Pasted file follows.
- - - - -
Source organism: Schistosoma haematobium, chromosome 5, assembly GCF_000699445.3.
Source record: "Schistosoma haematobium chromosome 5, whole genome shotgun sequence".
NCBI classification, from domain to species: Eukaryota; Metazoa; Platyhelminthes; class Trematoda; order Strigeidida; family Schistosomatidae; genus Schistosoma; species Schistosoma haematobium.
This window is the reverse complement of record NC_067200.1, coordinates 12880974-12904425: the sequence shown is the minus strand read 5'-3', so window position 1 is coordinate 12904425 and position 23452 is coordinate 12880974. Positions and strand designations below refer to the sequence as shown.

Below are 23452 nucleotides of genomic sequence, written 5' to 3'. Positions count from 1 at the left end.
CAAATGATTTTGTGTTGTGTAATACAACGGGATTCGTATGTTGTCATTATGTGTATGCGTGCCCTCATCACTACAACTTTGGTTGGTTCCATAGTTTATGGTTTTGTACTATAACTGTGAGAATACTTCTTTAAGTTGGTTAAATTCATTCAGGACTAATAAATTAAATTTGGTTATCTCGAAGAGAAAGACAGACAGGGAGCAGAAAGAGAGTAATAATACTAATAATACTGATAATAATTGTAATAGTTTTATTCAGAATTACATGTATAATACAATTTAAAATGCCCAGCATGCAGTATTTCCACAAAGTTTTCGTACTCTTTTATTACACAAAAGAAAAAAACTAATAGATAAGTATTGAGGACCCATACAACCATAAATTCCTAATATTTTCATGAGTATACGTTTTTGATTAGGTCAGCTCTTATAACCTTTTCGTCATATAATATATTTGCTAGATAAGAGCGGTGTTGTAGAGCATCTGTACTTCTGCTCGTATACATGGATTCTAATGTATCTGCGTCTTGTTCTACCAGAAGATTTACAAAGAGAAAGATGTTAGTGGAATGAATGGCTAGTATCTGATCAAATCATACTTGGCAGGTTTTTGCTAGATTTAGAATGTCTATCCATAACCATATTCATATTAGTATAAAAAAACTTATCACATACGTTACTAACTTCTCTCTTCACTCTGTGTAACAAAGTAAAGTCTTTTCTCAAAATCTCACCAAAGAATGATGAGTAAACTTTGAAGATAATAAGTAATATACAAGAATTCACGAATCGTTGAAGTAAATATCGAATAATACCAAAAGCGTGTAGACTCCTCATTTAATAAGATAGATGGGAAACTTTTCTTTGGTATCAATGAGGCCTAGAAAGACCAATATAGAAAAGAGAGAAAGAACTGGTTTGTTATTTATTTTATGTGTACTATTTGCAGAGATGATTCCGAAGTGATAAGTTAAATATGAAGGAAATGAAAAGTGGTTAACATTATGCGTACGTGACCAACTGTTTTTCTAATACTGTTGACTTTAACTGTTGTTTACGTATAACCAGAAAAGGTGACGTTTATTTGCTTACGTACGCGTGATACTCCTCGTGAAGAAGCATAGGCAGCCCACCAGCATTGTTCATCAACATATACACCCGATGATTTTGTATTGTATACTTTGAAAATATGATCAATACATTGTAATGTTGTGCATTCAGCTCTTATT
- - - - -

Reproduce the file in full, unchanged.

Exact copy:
Source organism: Schistosoma haematobium, chromosome 5, assembly GCF_000699445.3.
Source record: "Schistosoma haematobium chromosome 5, whole genome shotgun sequence".
NCBI classification, from domain to species: Eukaryota; Metazoa; Platyhelminthes; class Trematoda; order Strigeidida; family Schistosomatidae; genus Schistosoma; species Schistosoma haematobium.
This window is the reverse complement of record NC_067200.1, coordinates 12880974-12904425: the sequence shown is the minus strand read 5'-3', so window position 1 is coordinate 12904425 and position 23452 is coordinate 12880974. Positions and strand designations below refer to the sequence as shown.

Below are 23452 nucleotides of genomic sequence, written 5' to 3'. Positions count from 1 at the left end.
CAAATGATTTTGTGTTGTGTAATACAACGGGATTCGTATGTTGTCATTATGTGTATGCGTGCCCTCATCACTACAACTTTGGTTGGTTCCATAGTTTATGGTTTTGTACTATAACTGTGAGAATACTTCTTTAAGTTGGTTAAATTCATTCAGGACTAATAAATTAAATTTGGTTATCTCGAAGAGAAAGACAGACAGGGAGCAGAAAGAGAGTAATAATACTAATAATACTGATAATAATTGTAATAGTTTTATTCAGAATTACATGTATAATACAATTTAAAATGCCCAGCATGCAGTATTTCCACAAAGTTTTCGTACTCTTTTATTACACAAAAGAAAAAAACTAATAGATAAGTATTGAGGACCCATACAACCATAAATTCCTAATATTTTCATGAGTATACGTTTTTGATTAGGTCAGCTCTTATAACCTTTTCGTCATATAATATATTTGCTAGATAAGAGCGGTGTTGTAGAGCATCTGTACTTCTGCTCGTATACATGGATTCTAATGTATCTGCGTCTTGTTCTACCAGAAGATTTACAAAGAGAAAGATGTTAGTGGAATGAATGGCTAGTATCTGATCAAATCATACTTGGCAGGTTTTTGCTAGATTTAGAATGTCTATCCATAACCATATTCATATTAGTATAAAAAAACTTATCACATACGTTACTAACTTCTCTCTTCACTCTGTGTAACAAAGTAAAGTCTTTTCTCAAAATCTCACCAAAGAATGATGAGTAAACTTTGAAGATAATAAGTAATATACAAGAATTCACGAATCGTTGAAGTAAATATCGAATAATACCAAAAGCGTGTAGACTCCTCATTTAATAAGATAGATGGGAAACTTTTCTTTGGTATCAATGAGGCCTAGAAAGACCAATATAGAAAAGAGAGAAAGAACTGGTTTGTTATTTATTTTATGTGTACTATTTGCAGAGATGATTCCGAAGTGATAAGTTAAATATGAAGGAAATGAAAAGTGGTTAACATTATGCGTACGTGACCAACTGTTTTTCTAATACTGTTGACTTTAACTGTTGTTTACGTATAACCAGAAAAGGTGACGTTTATTTGCTTACGTACGCGTGATACTCCTCGTGAAGAAGCATAGGCAGCCCACCAGCATTGTTCATCAACATATACACCCGATGATTTTGTATTGTATACTTTGAAAATATGATCAATACATTGTAATGTTGTGCATTCAGCTCTTATT